So we must have a chunk of meaning about the flowery-ness of certain shapes, which overlaps with a chunk of meaning about actual flowers and another chunk of meaning related to pictures of things.

The way the brain produces these chunks is pretty well understood, as theories about the brain go.

A tiny bit of neuroscience

Our bodily organs ‘plug in’ to our brain at various points. The eyes plug into the back. The ears into the side. Our faculties of touch and movement at the top and side. And so on.

At these sites of connection between brain and body, we have beautiful ‘maps’ of features of the world. At the sides of the brain, where the ear is connected, we have small clusters of cells that fire for specific frequencies of sound. At the back, where the eyes plug in, we have clusters of cells that respond to the very basic features of the visual world—colours, specific orientations, changes in contrast and so on. And where our bodily organs plug in, we have a map of of the body—a map of what we feel and a map of how we move:

image A representation of the 'map' of our body in our brain. On the left is what we feel. On the right is how we move. Two strips of the brain that have an almost 1-to-1 correspondence to our body parts. From Wilder Penfield, c. 1940.

The picture gets more complicated as we move away from these primary sensory regions, but what the cortex appears to be doing is storing information related to the interaction of those more primary sensory regions nearby—about less specific and more general features of the world that relate to multiple kinds of information.

For example, as you move away from the region of the brain that codes for body parts we move and toward the vision part and you start to see clusters of cells that enthusiastically respond to things like motion perception—something that is both about moving and seeing movement. Move away from the vision part and towards the hearing part and we see regions of the brain that frenetically respond to things in the world that are both audio and visual, like a barking dog. Move away from the hearing part and towards the body part and you find the language centres of the brain—something that is both about hearing speech and producing speech with our body.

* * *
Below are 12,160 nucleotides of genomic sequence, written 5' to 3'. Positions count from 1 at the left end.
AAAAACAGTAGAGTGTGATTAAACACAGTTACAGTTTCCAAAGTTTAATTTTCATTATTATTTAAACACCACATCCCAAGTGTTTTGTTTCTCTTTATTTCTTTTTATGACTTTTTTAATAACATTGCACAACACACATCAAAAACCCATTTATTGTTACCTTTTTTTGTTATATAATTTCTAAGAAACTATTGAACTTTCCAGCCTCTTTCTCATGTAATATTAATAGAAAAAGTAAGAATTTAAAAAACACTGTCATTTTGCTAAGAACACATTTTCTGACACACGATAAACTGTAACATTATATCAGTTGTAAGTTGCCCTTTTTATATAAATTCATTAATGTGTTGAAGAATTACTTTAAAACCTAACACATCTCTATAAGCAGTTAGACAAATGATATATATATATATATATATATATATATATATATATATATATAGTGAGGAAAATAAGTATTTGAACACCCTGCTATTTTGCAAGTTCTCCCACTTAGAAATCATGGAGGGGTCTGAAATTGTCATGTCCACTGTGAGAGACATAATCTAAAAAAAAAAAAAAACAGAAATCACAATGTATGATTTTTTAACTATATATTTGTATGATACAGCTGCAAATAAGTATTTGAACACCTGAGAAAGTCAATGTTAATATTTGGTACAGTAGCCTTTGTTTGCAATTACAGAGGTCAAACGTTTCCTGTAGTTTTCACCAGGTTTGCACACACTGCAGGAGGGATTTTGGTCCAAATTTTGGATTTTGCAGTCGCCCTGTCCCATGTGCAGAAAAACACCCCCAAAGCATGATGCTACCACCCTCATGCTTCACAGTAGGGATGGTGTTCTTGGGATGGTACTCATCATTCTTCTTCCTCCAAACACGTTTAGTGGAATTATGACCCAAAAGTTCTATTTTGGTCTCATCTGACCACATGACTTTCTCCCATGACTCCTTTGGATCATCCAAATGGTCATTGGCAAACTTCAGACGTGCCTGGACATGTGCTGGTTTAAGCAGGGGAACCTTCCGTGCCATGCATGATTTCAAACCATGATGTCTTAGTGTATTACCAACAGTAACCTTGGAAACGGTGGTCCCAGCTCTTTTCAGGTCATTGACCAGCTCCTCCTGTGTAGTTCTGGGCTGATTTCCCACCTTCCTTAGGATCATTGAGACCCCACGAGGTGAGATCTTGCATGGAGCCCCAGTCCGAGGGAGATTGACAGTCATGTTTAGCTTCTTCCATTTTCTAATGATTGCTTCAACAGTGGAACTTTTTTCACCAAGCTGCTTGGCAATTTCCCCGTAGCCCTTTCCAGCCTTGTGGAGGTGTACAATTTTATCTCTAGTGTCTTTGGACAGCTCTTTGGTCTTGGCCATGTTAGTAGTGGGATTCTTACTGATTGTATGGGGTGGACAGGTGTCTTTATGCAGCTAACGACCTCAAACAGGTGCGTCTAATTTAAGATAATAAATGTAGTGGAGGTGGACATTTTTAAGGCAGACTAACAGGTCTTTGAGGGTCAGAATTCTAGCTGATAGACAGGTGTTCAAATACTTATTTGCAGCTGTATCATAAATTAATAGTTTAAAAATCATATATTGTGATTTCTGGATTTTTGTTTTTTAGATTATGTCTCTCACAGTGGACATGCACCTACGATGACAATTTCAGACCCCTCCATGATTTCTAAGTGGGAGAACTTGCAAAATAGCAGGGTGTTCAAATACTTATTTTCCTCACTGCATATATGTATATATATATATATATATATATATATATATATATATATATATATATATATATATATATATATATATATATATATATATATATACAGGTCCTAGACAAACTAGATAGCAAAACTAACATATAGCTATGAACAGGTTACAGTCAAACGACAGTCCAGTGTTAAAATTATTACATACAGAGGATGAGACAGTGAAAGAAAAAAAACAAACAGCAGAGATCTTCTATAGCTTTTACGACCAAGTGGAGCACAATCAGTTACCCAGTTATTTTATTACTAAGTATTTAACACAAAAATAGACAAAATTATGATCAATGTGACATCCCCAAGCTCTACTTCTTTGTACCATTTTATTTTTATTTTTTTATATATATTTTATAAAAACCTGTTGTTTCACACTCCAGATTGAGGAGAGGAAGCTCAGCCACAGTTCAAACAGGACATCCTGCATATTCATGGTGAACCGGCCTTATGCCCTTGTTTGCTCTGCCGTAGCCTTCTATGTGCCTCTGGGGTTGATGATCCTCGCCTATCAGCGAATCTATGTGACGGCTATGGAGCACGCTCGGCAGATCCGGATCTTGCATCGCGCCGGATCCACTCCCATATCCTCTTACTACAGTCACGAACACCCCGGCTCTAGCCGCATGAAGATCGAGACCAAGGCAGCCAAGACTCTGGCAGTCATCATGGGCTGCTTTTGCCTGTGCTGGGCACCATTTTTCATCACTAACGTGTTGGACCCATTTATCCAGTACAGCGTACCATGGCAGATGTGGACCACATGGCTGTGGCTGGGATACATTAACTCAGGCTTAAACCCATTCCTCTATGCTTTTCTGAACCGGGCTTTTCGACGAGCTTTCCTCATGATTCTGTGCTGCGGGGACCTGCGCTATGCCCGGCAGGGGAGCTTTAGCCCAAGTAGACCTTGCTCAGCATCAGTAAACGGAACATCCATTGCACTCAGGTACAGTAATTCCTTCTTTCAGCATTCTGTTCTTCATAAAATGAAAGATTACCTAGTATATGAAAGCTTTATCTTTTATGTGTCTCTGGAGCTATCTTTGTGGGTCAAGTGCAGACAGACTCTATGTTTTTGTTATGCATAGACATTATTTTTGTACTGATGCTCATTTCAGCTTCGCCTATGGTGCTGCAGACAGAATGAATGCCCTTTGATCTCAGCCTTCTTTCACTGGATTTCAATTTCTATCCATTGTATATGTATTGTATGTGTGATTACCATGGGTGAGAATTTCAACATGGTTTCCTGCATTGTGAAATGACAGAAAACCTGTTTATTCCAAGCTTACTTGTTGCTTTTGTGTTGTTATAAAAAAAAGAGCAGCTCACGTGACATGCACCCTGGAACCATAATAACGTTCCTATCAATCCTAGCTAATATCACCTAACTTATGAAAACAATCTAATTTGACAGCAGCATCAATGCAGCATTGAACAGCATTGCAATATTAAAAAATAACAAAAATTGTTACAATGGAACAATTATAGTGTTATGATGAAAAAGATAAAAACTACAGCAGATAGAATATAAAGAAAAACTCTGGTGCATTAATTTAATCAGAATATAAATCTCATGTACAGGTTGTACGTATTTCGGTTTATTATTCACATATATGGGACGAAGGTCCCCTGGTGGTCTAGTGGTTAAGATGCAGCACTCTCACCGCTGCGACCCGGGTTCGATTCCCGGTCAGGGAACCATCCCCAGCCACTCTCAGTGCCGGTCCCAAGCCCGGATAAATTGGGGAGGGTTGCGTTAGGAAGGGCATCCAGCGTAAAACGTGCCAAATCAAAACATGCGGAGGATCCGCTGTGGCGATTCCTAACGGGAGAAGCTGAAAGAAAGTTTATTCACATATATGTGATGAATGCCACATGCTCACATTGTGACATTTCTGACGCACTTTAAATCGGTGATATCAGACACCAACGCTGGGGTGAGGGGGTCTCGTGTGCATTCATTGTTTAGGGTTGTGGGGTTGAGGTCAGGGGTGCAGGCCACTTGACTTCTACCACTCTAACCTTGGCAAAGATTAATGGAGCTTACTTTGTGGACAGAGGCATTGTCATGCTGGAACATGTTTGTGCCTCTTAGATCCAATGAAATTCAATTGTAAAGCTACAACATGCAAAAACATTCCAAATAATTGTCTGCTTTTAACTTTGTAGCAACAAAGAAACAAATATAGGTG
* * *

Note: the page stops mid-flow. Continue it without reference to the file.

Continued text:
image A representation of the information streams in our brain. As we move from primary sensory areas to places in between, we get cells that activate in response to combinations of information. Adapted from Kandel et al. 2013 Principles of Neural Science.

Essentially, things that are related to one another, the brain tries to put very close together, constrained in large part by where our senses are plugged into the brain.

This is a sensible strategy of course. The only reason storing chunks of meaning about the world would be useful is if we could link them to one another to make more complex meanings. The shape of a flower at the eye combined with the smell of a flower at the nose helps us understand that this is a flower and not just a picture of it.

The more related such things are to one another, the closer the brain puts them together. There could be any number of reasons for this, but in all likelihood it’s simply because doing so is cheaper. You save on wiring and the energy required to pass messages from one place to another.

So, the brain seems to represent all these ‘chunks’ of information, and those ‘chunks’ that are related to one another it needs to link together. The more related, the closer they are, all the better for the linking.

We can return now to Toby and his penniless state. Let me remind you:

Toby wanted to get Chris a present for his birthday. He went to his piggy bank. He shook it. There was no sound.

image The chunks and the links. From Thurlow and Broek, 2006.

The fact that the brain is optimising for the linking of chunks means that the organisation of the brain can tell us something about what we find important about the world.

If the brain needs to put chunks that are most inter-linked closest together, then the locations of all these chunks will tell us about how we put the world together.

This might sound a little trivial, but it’s not quite. The example of the classic psychology test, the Stroop task, can tell us a little about why. I’d get you to read a list like this:




Then I’d ask you to name the colour of the ink, as opposed to reading the words. You’re going to find that latter task much more difficult. This is probably because you read words all the time, and similarly because you hardly ever name colours. So you want to read the words, but I’ve told you to name colours and you must somehow overpower the automaticity of reading to do that.